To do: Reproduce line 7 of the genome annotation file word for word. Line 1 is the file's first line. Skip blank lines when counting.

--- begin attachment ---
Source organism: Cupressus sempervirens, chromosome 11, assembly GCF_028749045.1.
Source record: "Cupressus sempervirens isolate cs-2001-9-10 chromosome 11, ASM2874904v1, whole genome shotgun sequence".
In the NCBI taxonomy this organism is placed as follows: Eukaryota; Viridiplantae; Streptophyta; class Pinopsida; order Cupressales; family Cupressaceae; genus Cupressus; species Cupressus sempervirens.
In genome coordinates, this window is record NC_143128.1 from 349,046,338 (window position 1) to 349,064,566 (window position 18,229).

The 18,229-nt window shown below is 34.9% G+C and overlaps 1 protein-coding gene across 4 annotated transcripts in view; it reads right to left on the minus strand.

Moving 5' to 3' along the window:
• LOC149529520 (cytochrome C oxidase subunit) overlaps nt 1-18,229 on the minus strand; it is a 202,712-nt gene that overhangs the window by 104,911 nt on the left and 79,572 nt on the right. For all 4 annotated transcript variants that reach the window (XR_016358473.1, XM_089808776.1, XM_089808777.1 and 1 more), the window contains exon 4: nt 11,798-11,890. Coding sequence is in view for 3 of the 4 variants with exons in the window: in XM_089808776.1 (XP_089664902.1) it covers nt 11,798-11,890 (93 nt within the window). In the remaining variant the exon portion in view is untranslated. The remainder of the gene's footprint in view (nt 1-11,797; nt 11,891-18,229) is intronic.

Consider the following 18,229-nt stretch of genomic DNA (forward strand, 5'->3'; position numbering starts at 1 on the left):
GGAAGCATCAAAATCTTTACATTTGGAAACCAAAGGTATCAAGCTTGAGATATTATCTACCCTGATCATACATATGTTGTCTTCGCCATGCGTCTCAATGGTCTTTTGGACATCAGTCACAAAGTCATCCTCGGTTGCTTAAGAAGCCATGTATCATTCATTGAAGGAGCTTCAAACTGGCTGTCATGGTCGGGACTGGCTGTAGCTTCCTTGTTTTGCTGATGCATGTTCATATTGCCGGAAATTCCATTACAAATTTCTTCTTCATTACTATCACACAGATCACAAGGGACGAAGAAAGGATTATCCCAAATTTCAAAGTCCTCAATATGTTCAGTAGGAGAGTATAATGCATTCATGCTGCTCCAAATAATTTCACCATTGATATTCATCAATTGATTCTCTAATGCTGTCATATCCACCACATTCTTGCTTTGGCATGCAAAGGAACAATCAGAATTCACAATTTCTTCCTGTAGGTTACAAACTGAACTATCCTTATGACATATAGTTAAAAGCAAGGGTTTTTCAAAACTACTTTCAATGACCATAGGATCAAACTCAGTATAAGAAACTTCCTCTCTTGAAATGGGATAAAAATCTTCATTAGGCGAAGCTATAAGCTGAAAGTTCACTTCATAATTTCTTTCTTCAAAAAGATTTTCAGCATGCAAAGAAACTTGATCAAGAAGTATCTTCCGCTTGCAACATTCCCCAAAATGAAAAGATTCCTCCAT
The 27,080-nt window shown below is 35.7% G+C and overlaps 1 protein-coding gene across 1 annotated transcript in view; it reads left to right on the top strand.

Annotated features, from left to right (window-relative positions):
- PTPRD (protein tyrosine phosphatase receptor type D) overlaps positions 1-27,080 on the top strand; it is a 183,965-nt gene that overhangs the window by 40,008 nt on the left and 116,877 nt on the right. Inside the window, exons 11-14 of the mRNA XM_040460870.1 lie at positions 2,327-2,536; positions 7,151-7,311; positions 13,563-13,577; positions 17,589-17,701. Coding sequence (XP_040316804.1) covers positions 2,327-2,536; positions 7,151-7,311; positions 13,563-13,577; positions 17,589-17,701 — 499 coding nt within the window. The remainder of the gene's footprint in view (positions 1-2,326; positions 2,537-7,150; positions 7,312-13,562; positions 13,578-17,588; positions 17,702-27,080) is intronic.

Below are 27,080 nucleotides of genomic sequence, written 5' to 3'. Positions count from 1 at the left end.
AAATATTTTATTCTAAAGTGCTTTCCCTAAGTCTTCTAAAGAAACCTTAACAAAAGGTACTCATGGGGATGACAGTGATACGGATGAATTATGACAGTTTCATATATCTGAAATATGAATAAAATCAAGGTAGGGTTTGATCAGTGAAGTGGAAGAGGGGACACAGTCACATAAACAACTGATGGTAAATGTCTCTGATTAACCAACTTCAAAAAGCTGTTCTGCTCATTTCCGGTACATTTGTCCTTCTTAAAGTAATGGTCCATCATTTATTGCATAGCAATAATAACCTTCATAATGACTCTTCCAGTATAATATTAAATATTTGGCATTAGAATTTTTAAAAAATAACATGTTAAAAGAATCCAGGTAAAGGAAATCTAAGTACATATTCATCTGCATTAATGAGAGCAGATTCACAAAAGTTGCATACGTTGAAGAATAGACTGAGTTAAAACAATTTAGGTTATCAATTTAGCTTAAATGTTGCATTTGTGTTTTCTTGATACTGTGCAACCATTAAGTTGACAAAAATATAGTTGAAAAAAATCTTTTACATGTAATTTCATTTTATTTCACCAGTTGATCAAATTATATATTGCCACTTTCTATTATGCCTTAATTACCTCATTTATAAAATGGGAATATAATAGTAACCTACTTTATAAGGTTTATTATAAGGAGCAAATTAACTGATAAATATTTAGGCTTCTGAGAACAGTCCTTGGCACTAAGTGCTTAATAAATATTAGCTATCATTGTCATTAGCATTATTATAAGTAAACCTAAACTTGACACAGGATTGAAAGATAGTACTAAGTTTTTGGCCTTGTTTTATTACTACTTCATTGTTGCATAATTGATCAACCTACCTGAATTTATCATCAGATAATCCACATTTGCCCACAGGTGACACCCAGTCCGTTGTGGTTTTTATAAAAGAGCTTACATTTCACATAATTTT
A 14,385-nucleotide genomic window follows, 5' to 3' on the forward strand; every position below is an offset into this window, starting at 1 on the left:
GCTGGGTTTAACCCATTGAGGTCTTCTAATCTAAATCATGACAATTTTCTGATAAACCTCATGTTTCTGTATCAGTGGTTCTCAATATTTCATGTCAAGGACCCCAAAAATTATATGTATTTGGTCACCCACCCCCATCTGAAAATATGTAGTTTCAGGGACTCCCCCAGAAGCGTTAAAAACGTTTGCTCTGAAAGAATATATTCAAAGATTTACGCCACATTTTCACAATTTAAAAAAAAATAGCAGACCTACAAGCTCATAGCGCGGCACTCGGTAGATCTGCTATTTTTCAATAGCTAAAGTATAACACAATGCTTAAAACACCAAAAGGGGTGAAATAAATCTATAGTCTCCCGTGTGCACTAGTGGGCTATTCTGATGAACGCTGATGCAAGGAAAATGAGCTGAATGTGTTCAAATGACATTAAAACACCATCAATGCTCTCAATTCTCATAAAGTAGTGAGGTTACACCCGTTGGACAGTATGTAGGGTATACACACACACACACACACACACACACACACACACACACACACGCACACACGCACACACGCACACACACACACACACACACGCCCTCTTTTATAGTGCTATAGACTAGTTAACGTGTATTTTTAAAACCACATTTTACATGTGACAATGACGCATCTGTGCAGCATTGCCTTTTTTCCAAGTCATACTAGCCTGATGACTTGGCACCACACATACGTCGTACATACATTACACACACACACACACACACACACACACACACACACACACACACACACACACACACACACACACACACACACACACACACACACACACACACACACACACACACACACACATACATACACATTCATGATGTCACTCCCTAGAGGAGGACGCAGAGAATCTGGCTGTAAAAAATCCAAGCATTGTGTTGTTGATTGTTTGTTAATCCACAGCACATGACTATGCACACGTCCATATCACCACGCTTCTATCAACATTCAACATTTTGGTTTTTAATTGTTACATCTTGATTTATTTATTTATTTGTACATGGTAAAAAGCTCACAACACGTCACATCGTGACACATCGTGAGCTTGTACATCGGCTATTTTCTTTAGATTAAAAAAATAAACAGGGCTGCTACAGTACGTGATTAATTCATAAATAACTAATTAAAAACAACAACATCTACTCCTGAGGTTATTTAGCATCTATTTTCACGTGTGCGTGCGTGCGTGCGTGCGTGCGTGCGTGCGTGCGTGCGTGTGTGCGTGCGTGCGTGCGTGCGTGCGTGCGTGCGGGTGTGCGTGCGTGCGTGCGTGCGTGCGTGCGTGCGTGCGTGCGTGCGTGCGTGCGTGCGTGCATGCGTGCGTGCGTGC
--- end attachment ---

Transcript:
• LOC149529520 (cytochrome C oxidase subunit) overlaps nt 1-18,229 on the minus strand; it is a 202,712-nt gene that overhangs the window by 104,911 nt on the left and 79,572 nt on the right. For all 4 annotated transcript variants that reach the window (XR_016358473.1, XM_089808776.1, XM_089808777.1 and 1 more), the window contains exon 4: nt 11,798-11,890. Coding sequence is in view for 3 of the 4 variants with exons in the window: in XM_089808776.1 (XP_089664902.1) it covers nt 11,798-11,890 (93 nt within the window). In the remaining variant the exon portion in view is untranslated. The remainder of the gene's footprint in view (nt 1-11,797; nt 11,891-18,229) is intronic.